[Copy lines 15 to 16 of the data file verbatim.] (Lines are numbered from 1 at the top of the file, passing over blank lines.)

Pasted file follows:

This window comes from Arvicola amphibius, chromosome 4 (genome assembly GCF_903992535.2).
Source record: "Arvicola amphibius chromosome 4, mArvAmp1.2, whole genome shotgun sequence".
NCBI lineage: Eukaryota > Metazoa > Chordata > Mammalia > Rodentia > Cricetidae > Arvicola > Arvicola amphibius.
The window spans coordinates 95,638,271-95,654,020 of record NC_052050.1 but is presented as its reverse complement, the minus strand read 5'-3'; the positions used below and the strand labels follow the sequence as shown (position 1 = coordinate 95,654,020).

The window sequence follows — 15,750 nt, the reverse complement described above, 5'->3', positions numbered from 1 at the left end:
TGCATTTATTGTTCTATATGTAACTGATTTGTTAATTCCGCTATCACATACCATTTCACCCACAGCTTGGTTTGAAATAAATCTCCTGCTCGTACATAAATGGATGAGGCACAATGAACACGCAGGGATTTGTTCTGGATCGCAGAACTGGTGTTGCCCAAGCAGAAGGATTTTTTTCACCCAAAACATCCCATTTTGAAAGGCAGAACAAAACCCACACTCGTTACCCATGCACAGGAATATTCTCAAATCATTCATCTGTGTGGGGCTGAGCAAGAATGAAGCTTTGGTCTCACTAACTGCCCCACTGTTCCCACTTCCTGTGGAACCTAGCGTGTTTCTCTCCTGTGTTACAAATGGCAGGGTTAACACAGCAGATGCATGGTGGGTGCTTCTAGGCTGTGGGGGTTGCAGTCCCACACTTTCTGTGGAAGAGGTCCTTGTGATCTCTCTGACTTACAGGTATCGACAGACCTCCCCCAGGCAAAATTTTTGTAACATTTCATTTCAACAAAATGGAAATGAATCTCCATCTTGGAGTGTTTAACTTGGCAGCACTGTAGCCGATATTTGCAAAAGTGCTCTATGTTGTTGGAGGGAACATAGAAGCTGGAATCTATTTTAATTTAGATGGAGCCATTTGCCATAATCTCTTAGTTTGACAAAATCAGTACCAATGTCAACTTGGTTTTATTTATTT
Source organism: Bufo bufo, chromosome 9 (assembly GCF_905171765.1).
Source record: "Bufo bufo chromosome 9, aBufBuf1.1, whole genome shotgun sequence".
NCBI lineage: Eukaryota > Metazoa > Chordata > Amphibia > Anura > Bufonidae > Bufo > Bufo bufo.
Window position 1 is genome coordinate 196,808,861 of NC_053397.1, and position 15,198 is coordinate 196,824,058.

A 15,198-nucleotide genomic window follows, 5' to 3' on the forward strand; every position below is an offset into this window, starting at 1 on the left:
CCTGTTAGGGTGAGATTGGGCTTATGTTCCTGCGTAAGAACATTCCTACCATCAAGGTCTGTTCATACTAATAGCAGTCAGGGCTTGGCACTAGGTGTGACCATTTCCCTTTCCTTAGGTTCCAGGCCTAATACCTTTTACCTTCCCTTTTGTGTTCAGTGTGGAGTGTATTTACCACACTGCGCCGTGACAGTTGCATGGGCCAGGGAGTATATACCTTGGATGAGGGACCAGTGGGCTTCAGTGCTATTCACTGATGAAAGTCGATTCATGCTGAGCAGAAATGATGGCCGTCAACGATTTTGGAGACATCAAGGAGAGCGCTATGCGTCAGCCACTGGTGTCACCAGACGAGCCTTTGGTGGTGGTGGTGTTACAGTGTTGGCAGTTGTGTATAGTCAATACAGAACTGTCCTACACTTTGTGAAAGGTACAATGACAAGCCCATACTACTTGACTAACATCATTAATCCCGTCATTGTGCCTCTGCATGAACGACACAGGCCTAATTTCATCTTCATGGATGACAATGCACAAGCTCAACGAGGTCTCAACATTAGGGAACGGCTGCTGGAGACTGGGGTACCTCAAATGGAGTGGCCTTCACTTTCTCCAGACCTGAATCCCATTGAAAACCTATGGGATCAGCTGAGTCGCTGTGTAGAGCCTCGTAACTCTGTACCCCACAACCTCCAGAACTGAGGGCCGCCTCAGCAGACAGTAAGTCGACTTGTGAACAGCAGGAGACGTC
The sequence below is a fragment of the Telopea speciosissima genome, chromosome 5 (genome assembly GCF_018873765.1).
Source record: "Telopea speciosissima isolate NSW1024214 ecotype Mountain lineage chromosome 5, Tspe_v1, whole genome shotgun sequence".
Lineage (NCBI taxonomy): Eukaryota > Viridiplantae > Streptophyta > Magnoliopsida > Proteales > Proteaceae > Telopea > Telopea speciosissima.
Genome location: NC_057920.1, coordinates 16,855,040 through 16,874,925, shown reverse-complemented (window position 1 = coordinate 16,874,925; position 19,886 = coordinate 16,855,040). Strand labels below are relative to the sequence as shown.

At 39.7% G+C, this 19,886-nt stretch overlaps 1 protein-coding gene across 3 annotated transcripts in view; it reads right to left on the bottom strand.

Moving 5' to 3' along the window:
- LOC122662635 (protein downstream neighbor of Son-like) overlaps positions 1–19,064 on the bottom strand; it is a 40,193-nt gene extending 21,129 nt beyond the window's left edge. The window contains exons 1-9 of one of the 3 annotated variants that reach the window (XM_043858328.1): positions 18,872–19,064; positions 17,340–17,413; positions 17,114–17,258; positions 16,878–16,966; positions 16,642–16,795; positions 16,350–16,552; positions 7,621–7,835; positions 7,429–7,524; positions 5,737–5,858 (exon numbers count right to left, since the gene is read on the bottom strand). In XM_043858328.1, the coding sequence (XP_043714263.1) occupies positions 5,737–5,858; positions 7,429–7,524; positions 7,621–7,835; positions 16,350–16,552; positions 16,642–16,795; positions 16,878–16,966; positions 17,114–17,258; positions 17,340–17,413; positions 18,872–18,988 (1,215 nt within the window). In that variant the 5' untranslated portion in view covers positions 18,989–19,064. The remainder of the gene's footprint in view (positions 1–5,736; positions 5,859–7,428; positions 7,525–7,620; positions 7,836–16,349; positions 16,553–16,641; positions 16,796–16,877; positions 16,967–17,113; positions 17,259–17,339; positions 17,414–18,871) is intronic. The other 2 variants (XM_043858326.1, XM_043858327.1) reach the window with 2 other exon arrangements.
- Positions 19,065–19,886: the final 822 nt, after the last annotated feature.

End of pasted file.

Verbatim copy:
Lineage (NCBI taxonomy): Eukaryota > Viridiplantae > Streptophyta > Magnoliopsida > Proteales > Proteaceae > Telopea > Telopea speciosissima.
Genome location: NC_057920.1, coordinates 16,855,040 through 16,874,925, shown reverse-complemented (window position 1 = coordinate 16,874,925; position 19,886 = coordinate 16,855,040). Strand labels below are relative to the sequence as shown.